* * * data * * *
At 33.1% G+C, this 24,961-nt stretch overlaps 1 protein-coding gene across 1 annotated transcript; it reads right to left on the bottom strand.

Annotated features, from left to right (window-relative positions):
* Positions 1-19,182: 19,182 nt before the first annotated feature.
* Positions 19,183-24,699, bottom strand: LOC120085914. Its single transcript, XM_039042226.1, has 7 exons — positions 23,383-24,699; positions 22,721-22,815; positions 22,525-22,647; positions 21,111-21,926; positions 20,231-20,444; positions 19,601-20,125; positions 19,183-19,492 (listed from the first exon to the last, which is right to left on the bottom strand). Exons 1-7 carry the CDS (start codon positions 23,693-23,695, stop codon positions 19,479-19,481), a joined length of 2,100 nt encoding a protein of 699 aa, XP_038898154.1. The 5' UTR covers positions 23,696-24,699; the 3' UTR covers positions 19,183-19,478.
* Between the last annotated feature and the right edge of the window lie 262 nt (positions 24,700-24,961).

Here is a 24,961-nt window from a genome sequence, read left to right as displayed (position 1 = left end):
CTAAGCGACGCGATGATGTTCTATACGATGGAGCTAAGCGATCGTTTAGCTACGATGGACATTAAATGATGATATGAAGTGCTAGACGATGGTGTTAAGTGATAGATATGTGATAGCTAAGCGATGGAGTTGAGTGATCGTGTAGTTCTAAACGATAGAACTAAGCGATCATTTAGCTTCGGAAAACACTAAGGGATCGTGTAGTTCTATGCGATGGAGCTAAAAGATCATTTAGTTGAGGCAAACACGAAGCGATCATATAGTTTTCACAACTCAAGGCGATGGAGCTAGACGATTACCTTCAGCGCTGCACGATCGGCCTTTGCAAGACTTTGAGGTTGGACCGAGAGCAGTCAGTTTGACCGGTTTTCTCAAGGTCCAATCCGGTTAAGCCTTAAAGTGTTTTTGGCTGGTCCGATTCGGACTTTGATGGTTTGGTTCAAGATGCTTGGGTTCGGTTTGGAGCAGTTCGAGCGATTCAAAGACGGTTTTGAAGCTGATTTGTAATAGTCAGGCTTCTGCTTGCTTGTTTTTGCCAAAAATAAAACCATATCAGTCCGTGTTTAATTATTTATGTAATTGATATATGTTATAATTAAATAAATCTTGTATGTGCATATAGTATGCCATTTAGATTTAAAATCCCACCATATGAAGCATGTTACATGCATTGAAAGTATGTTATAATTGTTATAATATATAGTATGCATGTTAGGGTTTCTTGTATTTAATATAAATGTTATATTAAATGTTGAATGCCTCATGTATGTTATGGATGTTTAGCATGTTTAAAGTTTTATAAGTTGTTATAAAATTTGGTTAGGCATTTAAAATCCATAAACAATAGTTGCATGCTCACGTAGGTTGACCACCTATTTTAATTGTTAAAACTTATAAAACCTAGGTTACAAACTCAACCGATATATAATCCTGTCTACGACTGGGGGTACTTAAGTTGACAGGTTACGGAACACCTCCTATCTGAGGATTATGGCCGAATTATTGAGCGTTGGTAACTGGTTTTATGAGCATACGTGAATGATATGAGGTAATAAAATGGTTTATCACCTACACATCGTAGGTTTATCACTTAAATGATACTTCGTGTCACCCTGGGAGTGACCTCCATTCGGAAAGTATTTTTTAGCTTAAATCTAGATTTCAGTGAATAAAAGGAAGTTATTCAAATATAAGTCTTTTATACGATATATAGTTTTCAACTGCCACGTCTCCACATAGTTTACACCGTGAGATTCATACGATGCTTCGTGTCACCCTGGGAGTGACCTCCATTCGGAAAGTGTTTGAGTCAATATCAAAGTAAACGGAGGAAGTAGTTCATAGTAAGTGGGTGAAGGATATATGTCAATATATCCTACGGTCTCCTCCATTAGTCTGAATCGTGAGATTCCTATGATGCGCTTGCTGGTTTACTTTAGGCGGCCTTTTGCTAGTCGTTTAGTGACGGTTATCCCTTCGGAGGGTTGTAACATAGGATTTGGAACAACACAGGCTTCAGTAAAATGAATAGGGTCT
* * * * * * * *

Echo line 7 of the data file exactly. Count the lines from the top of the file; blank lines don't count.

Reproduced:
CTAAGCGACGCGATGATGTTCTATACGATGGAGCTAAGCGATCGTTTAGCTACGATGGACATTAAATGATGATATGAAGTGCTAGACGATGGTGTTAAGTGATAGATATGTGATAGCTAAGCGATGGAGTTGAGTGATCGTGTAGTTCTAAACGATAGAACTAAGCGATCATTTAGCTTCGGAAAACACTAAGGGATCGTGTAGTTCTATGCGATGGAGCTAAAAGATCATTTAGTTGAGGCAAACACGAAGCGATCATATAGTTTTCACAACTCAAGGCGATGGAGCTAGACGATTACCTTCAGCGCTGCACGATCGGCCTTTGCAAGACTTTGAGGTTGGACCGAGAGCAGTCAGTTTGACCGGTTTTCTCAAGGTCCAATCCGGTTAAGCCTTAAAGTGTTTTTGGCTGGTCCGATTCGGACTTTGATGGTTTGGTTCAAGATGCTTGGGTTCGGTTTGGAGCAGTTCGAGCGATTCAAAGACGGTTTTGAAGCTGATTTGTAATAGTCAGGCTTCTGCTTGCTTGTTTTTGCCAAAAATAAAACCATATCAGTCCGTGTTTAATTATTTATGTAATTGATATATGTTATAATTAAATAAATCTTGTATGTGCATATAGTATGCCATTTAGATTTAAAATCCCACCATATGAAGCATGTTACATGCATTGAAAGTATGTTATAATTGTTATAATATATAGTATGCATGTTAGGGTTTCTTGTATTTAATATAAATGTTATATTAAATGTTGAATGCCTCATGTATGTTATGGATGTTTAGCATGTTTAAAGTTTTATAAGTTGTTATAAAATTTGGTTAGGCATTTAAAATCCATAAACAATAGTTGCATGCTCACGTAGGTTGACCACCTATTTTAATTGTTAAAACTTATAAAACCTAGGTTACAAACTCAACCGATATATAATCCTGTCTACGACTGGGGGTACTTAAGTTGACAGGTTACGGAACACCTCCTATCTGAGGATTATGGCCGAATTATTGAGCGTTGGTAACTGGTTTTATGAGCATACGTGAATGATATGAGGTAATAAAATGGTTTATCACCTACACATCGTAGGTTTATCACTTAAATGATACTTCGTGTCACCCTGGGAGTGACCTCCATTCGGAAAGTATTTTTTAGCTTAAATCTAGATTTCAGTGAATAAAAGGAAGTTATTCAAATATAAGTCTTTTATACGATATATAGTTTTCAACTGCCACGTCTCCACATAGTTTACACCGTGAGATTCATACGATGCTTCGTGTCACCCTGGGAGTGACCTCCATTCGGAAAGTGTTTGAGTCAATATCAAAGTAAACGGAGGAAGTAGTTCATAGTAAGTGGGTGAAGGATATATGTCAATATATCCTACGGTCTCCTCCATTAGTCTGAATCGTGAGATTCCTATGATGCGCTTGCTGGTTTACTTTAGGCGGCCTTTTGCTAGTCGTTTAGTGACGGTTATCCCTTCGGAGGGTTGTAACATAGGATTTGGAACAACACAGGCTTCAGTAAAATGAATAGGGTCT